Undefended: Five Novels & Five Directors

This week, FilmFisher writers were asked to pair up five novels which hadn’t (exactly) been adapted to the screen with the five directors who had the talent to make them come alive on the screen. This prompt inspired quite a bit of back scenes conversation. Fill the comments box below with your own ideas.

terrence_malick

Joshua Gibbs

  1. A Confederacy of Dunces (John Kennedy Toole), Spike Jonze
  2. Till We Have Faces (CS Lewis), Terrence Malick
  3. Demian (Herman Hesse), Johnathan Glazer
  4. Blood Meridian (Cormac McCarthy), Tomas Alfredson
  5. The Little Prince (‎Antoine de Saint-Exupéry), Sofia Coppola

Rikki Elizabeth Stinnette:

  1. A Tale of Two Cities, Tom Hooper
  2. Right Ho, Jeeves, Julian Fellowes
  3. Beyond the Western Sea (by Avi), John Lee Hancock
  4. Skeletons on the Zahara, Steven Spielberg (This is technically nonfiction, but it reads like a novel.)
  5. The Death of Ivan Illyich, Terence Malick

Timothy Lawrence:

  1. David Fincher’s “Fahrenheit 451” (Ray Bradbury)
  2. Terrence Malick’s “The Great Divorce” (C.S. Lewis)
  3. P.T. Anderson’s “Catch-22” (Joseph Heller)
  4. Jonathan Glazer’s “Brave New World” (Aldous Huxley)
  5. Guillermo Del Toro’s “The Children of Húrin” (J.R.R. Tolkien)

James Banks:

  1. Werner Herzog’s “Crime and Punishment” (Fyodor Dostoyevsky)
  2. Florian Henckel von Donnersmarck’s “The Feast of the Goat” (Mario Vargas Llosa)
  3. Gueillermo del Toro’s “Darkness at Noon” (Arthur Koestler)
  4. Steven Knight’s “Ulysses” (James Joyce)
  5. Stephen Frears’ “Lucky Jim” (Kingsley Amis)

Joseph Gross

  1. Alfonso Cuaron’s A Canticle for Liebowitz (Walter M. Miller)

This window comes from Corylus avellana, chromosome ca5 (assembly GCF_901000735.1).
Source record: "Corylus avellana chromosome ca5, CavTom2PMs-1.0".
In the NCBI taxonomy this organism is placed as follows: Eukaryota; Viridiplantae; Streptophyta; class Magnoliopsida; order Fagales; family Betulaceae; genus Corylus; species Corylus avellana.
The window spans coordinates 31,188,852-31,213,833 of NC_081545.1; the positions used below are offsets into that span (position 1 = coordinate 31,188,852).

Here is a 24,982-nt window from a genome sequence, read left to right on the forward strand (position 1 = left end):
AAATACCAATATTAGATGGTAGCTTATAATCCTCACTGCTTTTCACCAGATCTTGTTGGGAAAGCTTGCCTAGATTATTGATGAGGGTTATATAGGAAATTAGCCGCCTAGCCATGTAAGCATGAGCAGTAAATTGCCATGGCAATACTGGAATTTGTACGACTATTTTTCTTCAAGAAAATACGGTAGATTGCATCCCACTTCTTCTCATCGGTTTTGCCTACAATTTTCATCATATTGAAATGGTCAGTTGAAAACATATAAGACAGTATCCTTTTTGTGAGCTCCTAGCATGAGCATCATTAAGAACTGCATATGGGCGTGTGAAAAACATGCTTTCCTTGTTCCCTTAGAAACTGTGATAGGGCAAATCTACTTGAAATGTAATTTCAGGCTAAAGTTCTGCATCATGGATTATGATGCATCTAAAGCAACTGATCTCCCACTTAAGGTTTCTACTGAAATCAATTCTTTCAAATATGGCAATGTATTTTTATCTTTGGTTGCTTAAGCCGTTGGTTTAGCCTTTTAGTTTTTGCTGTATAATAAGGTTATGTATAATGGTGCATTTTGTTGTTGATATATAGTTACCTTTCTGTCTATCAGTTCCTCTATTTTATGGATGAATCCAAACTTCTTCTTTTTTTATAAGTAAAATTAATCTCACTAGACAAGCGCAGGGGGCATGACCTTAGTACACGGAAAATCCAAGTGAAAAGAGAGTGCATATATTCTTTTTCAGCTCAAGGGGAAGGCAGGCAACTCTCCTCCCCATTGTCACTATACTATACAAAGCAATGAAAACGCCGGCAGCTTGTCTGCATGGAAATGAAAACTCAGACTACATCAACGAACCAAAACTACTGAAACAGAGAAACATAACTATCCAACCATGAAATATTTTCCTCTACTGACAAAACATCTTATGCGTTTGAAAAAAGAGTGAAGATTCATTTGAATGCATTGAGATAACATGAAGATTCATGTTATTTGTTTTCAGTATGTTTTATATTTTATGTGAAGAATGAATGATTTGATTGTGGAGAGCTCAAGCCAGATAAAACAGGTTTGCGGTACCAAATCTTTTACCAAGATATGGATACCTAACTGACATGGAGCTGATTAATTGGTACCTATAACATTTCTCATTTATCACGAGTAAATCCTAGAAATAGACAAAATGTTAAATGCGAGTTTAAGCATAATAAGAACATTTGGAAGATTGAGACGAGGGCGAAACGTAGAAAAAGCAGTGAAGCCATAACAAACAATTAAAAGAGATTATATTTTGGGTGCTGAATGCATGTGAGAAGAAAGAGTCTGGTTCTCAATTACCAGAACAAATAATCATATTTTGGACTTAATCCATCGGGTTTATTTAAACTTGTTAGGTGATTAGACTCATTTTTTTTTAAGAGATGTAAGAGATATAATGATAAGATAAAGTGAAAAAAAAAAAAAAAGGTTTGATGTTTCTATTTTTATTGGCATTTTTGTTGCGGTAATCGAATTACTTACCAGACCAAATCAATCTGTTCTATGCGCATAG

2. Edgar Wright’s Good Omens (Neil Gaiman and Terry Pratchett)
  3. Terrence Mallick’s The Power and the Glory (Graham Greene)
  4. The Coen Brothers’ The Adventures of Huckleberry Finn (Mark Twain)
  5. Terry Gilliam’s Ender’s Game (Orson Scott Card)

Remy Wilkins:

My first draft had Dante’s Paradiso by Andrei Tarkovsky because who cares about accessibility?

  1. The Writings of Flannery O’Connor adapted to the screen by the Coen Bros
  2. Don DeLillo’s Underground by Paul Thomas Anderson
  3. Jeffrey Eugenides’ Middlesex by Sofia Coppola
  4. Mark Dunn’s Ella Minnow Pea by Wes Anderson
  5. Neal Stephenson’s Snowcrash by David Fincher

Thomas Banks:

  1. ”Judas” by Eric Linklater. James Franco to direct.
  2. ”Candide” by Voltaire. Terry Gilliam to direct.
  3. ”The Golden Ass” by Apuleius. Michael Winterbottom to direct. Starring Russell Brand.
  4. ”The Man Within” by Graham Greene. Joe Wright to direct.
  5. ”Salammbo” by Gustave Flaubert. Guillermo del Toro to direct.

Nate Douglas

  1. Flannery O’Connor’s *The Violent Bear It Away *directed by Vince Gilligan
  2. Dostoevsky’s *Brother’s Karamazov *directed by Terrance Malick
  3. Hugh Laurie’s (yes, that Hugh Laurie) *The Gun Seller *by Martin McDonagh
  4. PG Wodehouse’s *Leave It To Psmith *by Edgar Wright
  5. Richard Adam’s *Watership Down *by Guillermo Del Toro

Sean Johnson

  1. Notes From Underground (Dostoevsky): Terrence Malick
  2. The Sword of Honour (Evelyn Waugh): PT Anderson
  3. Brighton Rock (Graham Greene): (readapted by) Alfred Hitchcock
  4. Loving (Henry Green): James Ivory
  5. The Napoleon of Notting Hill (G.K. Chesterton): Wes Anderson

Nate, glad we both had the instinct to pair Dostoevsky and Malick; is that a Leithart influence?

Josh, Jonze on Confederacy of Dunces is inspired. I’d pay 20 big hard-earneds to see that in 2D.

Justin Spencer:

  1. Gilead directed by Terrence Malick
  2. The Ground Beneath Her Feet directed by Martin Scorsese
  3. Invisible Man directed by Steve McQueen
  4. My Antonia directed by Anthony Minghella
  5. Phantastes directed by Tomm Moore

Brian Murnion

  1. “Steve Jobs” directed by David Fincher
  2. “The Island of the Day Before” by Laurence Olivier
  3. “After The Plague” directed by Brian De Palma
  4. “The Teachings of Don Juan” directed by Luis Buñuel
  5. “The Catcher In The Rye” directed by François Truffaut

Sean Johnson commented: Justin! Malick’s Gilead was my 6th choice. Glad it made the list.

Joshua Gibbs

Joshua Gibbs teaches great books, collects records and jogs to work. He and his wife have two children, both of whom have seven names. He tweets at @joshgibbs and blogs for the CiRCE Institute.

2 Responses to Undefended: Five Novels & Five Directors

  1. I would enjoy seeing a film rendition of “The Great Divorce” directed by Terrence Mallick–or any other book Mallick might want to tackle…

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